Effects of calcium and resistance exercise on body composition in overweight premenopausal women

David T. Thomas, Laurie Wideman, Cheryl A. Lovelady

Research output: Contribution to journalArticlepeer-review

19 Scopus citations


Objective: To examine the combined treatment effect of a mild energy restriction, high dairy calcium intake, and resistance exercise on promoting favorable body composition changes in overweight women with a low dairy intake. Combined treatment strategies may produce synergistic effects on increasing fat loss and preserving bone in a population at risk for obesity and osteoporosis. Methods: Overweight, sedentary women consuming a diet low in dairy calcium (≤1 serving of dairy per day) were randomized either (1) to maintain a low-calcium diet (LOW; ≤ 500 mg; n = 15) or (2) to increase dairy calcium (HIGH; ≥1200 mg; n = 14) for 16 weeks. Both groups began resistance training 3 days per week and received dietary counseling to reduce energy intake by 250 kcal per day. Body composition was measured at the beginning and at the end of the study with dual energy x-ray absorptiometry. Two 24-hour dietary recalls were measured at baseline, midpoint, and end of study with Nutrition Data System for Research software. Results: Participants were 36.8 ± 4.8 years of age, with an average body mass index of 29.1 ± 2.1 kg/m2. Fat mass decreased significantly over time (LOW = 3.8 ± 4.1 kg and HIGH = 1.8 ± 2.1 kg) but was not significantly different by group. Mean energy reduction from baseline was 382 kcal (LOW) and 214 kcal (HIGH; p = 0.14). When change in energy intake was included as a covariate, there was still no significant difference in fat loss between groups. Change in lumbar spine bone mineral density (LOW = −1.5% and HIGH = 0.8%) was significant between groups (p = 0.02). The prescribed mean calcium intake was achieved for each study group (LOW = 454 ± 143 mg and HIGH = 1312 ± 183 mg), with no significant changes in protein intake over time (LOW = 0.9 g/kg and HIGH = 1.0 g/kg, p = 0.08). Conclusion: These results suggest that increasing dairy calcium offers no added benefit in reducing body fat when combined with resistance training and energy restriction. However, increasing dairy calcium improves bone mineral density in premenopausal overweight women.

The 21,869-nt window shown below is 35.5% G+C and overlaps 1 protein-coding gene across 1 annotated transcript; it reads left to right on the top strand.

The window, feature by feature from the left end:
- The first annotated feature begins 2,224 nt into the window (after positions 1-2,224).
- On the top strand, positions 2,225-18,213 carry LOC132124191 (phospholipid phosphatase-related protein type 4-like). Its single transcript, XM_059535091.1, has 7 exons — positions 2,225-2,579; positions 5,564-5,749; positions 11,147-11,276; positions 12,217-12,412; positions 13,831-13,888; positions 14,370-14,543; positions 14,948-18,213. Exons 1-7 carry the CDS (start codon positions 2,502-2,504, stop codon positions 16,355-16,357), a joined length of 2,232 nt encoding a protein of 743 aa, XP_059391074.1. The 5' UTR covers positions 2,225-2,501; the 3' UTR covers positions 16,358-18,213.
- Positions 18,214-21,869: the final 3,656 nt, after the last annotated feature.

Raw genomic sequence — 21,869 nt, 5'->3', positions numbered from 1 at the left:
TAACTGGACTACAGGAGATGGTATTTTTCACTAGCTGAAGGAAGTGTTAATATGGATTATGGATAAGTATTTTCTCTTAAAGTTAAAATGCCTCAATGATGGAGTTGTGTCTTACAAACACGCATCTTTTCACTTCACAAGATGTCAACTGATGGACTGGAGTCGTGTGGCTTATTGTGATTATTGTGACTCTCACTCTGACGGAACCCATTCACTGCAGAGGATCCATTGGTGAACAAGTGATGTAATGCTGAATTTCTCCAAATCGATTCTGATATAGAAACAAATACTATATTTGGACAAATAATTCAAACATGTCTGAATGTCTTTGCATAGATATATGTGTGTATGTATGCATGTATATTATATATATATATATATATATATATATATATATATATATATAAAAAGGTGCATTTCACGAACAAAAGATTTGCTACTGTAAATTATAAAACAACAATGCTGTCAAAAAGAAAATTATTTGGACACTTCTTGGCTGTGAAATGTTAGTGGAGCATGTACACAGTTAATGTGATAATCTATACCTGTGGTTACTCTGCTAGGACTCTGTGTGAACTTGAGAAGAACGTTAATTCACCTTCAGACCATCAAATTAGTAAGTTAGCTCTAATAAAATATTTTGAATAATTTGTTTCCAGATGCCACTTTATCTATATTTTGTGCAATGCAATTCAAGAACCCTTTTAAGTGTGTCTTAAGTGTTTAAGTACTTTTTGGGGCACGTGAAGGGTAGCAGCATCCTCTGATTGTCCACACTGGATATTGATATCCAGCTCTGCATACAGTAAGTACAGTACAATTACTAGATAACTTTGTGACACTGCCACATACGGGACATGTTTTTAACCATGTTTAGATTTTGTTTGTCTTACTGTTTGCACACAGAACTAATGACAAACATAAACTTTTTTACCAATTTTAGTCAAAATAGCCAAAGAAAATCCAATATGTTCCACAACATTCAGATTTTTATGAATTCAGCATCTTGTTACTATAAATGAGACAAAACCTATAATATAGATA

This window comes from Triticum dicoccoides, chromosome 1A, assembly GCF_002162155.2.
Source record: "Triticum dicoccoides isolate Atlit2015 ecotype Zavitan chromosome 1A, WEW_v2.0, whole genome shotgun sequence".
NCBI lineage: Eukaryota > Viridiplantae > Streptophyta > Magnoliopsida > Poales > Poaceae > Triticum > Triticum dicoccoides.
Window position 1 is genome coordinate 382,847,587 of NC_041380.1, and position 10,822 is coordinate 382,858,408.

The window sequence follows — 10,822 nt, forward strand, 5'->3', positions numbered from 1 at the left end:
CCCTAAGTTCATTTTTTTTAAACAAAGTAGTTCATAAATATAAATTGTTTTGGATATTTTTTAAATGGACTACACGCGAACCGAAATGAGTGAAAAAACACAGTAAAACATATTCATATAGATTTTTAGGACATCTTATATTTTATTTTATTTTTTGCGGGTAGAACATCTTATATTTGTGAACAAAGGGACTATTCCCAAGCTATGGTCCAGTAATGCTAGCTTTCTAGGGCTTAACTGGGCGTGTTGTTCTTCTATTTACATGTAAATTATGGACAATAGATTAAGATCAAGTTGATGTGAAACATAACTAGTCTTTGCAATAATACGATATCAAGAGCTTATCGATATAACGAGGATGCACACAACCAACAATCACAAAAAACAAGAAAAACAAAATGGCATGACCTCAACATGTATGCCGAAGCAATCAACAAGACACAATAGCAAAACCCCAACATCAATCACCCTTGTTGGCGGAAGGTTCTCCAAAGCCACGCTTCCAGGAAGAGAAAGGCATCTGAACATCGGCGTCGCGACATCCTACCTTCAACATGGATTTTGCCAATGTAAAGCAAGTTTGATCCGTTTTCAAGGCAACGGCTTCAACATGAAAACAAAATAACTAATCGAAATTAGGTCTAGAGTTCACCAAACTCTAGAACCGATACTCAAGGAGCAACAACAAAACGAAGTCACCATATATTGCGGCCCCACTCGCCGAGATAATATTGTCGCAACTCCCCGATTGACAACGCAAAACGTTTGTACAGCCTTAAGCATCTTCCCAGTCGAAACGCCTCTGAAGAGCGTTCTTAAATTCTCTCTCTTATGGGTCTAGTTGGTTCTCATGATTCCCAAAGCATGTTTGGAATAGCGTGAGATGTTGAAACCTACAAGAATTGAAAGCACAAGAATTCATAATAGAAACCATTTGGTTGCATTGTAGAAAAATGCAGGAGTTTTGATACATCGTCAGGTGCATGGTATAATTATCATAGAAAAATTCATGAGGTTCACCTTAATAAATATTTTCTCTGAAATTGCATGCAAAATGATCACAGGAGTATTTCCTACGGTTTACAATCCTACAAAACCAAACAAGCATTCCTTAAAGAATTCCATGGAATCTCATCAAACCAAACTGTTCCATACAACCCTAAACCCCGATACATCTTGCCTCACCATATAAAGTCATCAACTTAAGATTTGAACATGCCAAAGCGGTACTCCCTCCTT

Original languageEnglish
Pages (from-to)604-611
Number of pages8
JournalJournal of the American College of Nutrition
Issue number6
StatePublished - Dec 1 2010


  • Bone
  • Dairy
  • Fat mass
  • Resistance training

ASJC Scopus subject areas

  • Medicine (miscellaneous)
  • Nutrition and Dietetics


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